Remodeling 101When you build a doghouse or put together a shed, a mistake isn’t a serious snafu. Maybe the roof leaks or there’s a gap to fill. It’s not a big deal and you can fix it because your small project only has so many parts.
When you’re talking about remodeling a house, though, you have to realize that there are literally thousands of individual parts that make up the whole. From wires and switches to wall coverings, floor coverings, nails, screws, plumbing fixtures — there’s so much that can go wrong. Instead of rushing in, creep in slowly and take a good look around before you proceed.
While you’re at it, watch out for these common remodeling mistakes, they can destroy any and all of your amazing plans in an instant.
1. Skipping the permit office. It might seem like no big deal to skip a permit for knocking a small hole in the wall to add a window to your study, but your city’s Planning and Zoning department is going to disagree pretty hard. There’s a reason that certain types of work require a permit: they’re potentially damaging to the structure or otherwise dangerous and must be inspected for safety of current and future occupants. When it comes to permits, the rules were not made to be broken.
If the work in question is to be done by the homeowner and it’s not a major structural change, you probably wouldn't bother with a permit. But it’s still on you to find out if one is needed. If you complete permitted work without one, you may be fined or the work itself may be undone if there’s a safety issue involved. Don’t skip the important permits.
2. Not budgeting enough money for the whole project. When you budgeted for your project, did you consider that box of nails that went missing last week? How about the trim that almost fit, but wasn’t quite the right width and had to be doubled up? There’s always something that gets missed in a remodel budget, they’re notorious for being more costly than originally budgeted.
When you’re doing your budget, make sure to include extra fasteners, odds and ends - about 20 percent on top of the budget for whatever: pizza, miscellaneous supplies and unforeseen issues. It’s always better to budget way over for a remodel and have money left for appliance upgrades or just to toss in a savings account, other than to have a half-finished kitchen that you have no idea how you’re going to complete.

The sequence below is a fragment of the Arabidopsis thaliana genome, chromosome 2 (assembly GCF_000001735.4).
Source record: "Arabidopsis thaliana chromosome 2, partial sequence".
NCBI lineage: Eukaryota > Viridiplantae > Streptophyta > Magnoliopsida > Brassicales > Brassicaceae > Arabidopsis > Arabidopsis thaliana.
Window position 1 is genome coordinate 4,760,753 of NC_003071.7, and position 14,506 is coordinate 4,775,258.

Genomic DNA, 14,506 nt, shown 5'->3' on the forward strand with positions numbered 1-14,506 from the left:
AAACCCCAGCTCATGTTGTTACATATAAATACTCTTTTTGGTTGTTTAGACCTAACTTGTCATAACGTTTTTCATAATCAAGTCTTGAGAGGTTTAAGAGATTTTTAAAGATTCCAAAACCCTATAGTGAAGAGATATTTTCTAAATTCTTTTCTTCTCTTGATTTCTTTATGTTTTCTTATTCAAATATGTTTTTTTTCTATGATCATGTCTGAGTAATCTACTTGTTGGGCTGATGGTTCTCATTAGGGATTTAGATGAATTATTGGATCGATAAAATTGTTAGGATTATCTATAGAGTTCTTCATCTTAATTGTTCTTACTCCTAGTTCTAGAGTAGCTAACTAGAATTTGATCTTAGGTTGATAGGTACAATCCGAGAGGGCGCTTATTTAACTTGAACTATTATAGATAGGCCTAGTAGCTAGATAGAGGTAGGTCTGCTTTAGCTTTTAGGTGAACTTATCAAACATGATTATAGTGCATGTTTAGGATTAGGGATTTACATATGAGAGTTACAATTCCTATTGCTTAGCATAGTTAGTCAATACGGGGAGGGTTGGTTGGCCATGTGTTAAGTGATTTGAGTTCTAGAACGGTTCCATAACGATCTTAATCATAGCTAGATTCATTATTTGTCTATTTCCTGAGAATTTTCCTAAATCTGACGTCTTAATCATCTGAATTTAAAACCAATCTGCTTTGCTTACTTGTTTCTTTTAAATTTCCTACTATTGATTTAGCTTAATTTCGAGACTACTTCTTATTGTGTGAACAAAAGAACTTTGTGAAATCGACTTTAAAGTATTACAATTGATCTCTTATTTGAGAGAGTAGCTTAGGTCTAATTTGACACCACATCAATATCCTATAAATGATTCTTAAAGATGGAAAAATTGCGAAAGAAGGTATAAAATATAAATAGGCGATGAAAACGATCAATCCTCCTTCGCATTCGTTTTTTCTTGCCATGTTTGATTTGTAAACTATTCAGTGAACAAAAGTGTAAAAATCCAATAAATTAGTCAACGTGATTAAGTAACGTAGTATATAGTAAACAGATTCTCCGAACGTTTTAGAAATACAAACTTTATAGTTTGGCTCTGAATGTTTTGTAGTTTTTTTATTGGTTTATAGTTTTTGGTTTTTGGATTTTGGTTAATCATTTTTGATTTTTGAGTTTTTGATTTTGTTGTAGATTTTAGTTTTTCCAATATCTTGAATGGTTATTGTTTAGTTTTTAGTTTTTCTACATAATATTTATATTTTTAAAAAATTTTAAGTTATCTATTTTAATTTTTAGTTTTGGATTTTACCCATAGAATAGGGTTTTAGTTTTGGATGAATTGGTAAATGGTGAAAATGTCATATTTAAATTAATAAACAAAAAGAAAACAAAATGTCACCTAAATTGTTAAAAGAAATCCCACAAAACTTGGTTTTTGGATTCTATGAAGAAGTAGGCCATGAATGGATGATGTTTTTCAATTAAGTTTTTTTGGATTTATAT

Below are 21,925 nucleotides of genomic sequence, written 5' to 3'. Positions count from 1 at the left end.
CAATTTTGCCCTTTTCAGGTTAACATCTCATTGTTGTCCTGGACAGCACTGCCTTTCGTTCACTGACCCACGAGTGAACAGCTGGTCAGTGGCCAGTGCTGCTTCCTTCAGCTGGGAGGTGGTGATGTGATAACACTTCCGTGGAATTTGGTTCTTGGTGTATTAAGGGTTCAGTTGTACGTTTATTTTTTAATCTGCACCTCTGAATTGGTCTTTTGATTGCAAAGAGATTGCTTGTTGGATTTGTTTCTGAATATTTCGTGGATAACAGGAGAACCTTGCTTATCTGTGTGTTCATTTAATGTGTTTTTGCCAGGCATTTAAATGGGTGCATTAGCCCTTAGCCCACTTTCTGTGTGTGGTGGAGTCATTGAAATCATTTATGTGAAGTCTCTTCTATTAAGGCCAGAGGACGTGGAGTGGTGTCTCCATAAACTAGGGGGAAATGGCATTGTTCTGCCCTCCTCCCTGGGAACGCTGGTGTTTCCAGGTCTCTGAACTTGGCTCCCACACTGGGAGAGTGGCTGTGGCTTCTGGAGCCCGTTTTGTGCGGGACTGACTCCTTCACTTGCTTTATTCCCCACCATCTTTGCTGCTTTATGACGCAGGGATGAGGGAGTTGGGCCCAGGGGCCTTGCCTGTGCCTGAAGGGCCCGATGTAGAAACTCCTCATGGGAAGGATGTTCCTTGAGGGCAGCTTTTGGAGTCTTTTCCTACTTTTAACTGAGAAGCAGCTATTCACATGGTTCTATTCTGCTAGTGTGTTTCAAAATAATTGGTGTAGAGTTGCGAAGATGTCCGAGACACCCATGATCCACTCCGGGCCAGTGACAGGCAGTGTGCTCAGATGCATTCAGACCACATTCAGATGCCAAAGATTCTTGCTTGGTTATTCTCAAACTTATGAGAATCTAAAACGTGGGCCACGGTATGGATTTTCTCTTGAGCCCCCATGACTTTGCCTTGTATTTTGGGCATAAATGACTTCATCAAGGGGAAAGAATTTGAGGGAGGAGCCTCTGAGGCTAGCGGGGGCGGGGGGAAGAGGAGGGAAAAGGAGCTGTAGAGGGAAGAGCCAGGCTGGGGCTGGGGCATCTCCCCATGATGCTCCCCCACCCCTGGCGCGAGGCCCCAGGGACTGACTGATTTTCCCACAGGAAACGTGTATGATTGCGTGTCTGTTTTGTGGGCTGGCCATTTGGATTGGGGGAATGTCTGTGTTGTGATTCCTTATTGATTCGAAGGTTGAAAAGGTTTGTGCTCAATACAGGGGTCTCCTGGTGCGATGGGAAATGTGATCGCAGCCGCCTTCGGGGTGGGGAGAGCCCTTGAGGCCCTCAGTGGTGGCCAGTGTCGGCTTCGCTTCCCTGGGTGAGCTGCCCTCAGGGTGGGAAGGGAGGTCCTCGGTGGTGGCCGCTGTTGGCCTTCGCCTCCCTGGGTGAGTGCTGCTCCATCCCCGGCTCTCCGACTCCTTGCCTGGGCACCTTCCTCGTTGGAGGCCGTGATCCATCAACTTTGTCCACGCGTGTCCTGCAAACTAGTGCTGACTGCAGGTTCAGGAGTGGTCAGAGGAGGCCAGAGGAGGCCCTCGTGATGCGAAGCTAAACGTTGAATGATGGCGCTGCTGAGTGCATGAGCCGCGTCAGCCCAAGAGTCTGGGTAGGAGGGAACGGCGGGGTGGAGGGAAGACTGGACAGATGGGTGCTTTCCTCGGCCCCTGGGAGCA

3. Forgetting to allow for waste when buying your supplies. Buying supplies can be harrowing, there is no doubt. You need how many board-feet of lumber for that deck? How many boxes of tile for the new kitchen floor? Whatever you figure, you’re going to want to buy more. You can always take the excess back to the store, especially when dealing with those big home improvement stores.
When you’re figuring waste, plan like doing your budget. Add 20 to 30 percent on the top, just to make sure you have enough. This is going to be kind of dependent on the size of your project, though. If it’s a very big project, give yourself lots of room. If you’re building a small thing, like a built-in desk, you can probably easily buy the exact amount of lumber you need on the first go.
And while you’re at it, remember to get extra tile, hardwood or laminate flooring for later. That way, if the new floor or wall is damaged, you can easily fix it with pieces that match.
4. Improper or rushed prep work. Look, everyone knows you’re busy, but if you take on a remodeling project, you’re taking on a labor of love. You’re also taking on a project that’s at least half prep work, maybe more. Someone once said that a remodeling job is only as good as the preparation that you did.
Take the time to pull down the wallpaper and sand the wall, scrape the floor until it’s clean enough to eat off of, level that wall until it’s smooth as silk. Whatever you’re doing, do it until it’s done. Don’t rush it.
5. Underestimating the difficulty of a project. This may be the most difficult and most common mistake of them all. The truth is that unless you’ve worked in the construction field, you may be unprepared for what you’re jumping into. Some projects are great for beginners, but others aren’t so easily beginner ready.
Before you jump into a project, do a little research. Find out what’s involved in installing a zero-clearance fireplace, for example. Watch some videos about how they work, how they’re installed and decide for yourself if that’s something you’re ready for. You might be, depending on your home’s configuration and construction style and your own confidence. If not, don’t be afraid to call a professional. It’s better that the job is done right, rather than you putting your home — and yourself — in jeopardy.